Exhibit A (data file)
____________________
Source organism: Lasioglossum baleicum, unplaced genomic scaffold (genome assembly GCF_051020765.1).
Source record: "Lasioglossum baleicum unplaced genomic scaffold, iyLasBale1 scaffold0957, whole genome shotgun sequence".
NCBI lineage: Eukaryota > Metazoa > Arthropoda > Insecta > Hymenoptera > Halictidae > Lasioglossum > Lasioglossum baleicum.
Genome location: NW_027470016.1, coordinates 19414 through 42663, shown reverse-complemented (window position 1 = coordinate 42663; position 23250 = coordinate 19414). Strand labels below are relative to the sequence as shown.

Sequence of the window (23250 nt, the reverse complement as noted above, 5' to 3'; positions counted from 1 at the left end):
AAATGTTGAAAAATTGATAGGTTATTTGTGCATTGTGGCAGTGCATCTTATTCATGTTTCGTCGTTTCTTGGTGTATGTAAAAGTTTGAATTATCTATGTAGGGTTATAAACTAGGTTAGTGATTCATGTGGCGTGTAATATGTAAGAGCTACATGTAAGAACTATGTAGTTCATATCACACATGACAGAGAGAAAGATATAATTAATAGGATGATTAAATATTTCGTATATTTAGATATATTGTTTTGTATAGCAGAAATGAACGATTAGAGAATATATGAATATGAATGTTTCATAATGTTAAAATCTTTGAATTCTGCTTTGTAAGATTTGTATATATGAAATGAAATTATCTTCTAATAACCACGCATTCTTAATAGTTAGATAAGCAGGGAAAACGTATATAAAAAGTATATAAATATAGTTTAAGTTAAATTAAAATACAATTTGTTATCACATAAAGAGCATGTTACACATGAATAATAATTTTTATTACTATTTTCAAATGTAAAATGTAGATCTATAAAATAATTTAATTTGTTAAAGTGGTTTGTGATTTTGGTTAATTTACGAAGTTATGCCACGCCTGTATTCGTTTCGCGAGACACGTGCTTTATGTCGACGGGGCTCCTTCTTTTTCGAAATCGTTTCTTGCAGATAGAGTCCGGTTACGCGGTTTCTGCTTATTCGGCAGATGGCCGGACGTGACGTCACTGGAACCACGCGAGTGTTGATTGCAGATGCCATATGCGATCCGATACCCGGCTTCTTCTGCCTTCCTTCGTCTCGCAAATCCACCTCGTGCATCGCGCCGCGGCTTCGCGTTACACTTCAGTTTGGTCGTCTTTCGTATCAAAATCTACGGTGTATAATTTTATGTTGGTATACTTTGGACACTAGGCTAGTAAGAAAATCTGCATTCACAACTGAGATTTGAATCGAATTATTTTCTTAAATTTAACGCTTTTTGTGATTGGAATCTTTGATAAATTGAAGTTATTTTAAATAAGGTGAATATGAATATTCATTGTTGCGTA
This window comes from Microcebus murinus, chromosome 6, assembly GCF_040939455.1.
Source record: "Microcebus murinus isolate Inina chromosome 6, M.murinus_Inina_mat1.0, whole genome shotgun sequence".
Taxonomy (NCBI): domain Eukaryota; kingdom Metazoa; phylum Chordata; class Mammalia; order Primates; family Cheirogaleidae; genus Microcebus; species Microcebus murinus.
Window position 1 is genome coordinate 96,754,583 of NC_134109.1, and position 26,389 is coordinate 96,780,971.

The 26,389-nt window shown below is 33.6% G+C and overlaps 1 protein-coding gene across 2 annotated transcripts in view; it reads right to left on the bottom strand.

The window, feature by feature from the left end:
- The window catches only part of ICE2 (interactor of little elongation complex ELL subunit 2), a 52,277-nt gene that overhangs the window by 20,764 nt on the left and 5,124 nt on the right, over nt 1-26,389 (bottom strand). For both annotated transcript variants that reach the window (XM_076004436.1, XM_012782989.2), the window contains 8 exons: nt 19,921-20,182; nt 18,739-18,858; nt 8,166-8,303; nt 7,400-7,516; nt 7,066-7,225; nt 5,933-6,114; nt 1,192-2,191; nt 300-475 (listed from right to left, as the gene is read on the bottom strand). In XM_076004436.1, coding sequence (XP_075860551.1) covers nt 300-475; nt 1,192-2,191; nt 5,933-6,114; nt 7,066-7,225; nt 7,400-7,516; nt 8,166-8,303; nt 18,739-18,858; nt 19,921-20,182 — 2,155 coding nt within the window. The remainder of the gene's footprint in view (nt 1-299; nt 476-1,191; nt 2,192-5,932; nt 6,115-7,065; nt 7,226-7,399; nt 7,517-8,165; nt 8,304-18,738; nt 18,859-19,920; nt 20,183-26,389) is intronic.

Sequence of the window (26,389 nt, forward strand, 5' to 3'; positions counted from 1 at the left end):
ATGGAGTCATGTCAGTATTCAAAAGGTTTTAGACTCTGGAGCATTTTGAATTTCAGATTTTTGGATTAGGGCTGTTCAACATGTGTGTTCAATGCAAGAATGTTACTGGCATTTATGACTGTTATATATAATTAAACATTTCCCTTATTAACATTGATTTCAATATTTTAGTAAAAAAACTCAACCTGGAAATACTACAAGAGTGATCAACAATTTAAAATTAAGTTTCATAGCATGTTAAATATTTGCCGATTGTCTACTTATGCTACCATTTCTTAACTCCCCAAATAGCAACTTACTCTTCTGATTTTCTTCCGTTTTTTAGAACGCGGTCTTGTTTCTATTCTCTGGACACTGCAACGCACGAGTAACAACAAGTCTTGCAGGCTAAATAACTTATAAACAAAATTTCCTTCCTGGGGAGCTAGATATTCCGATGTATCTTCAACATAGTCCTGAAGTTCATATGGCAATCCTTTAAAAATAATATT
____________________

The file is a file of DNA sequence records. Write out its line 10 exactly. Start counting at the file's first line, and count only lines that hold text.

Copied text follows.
Window position 1 is genome coordinate 96,754,583 of NC_134109.1, and position 26,389 is coordinate 96,780,971.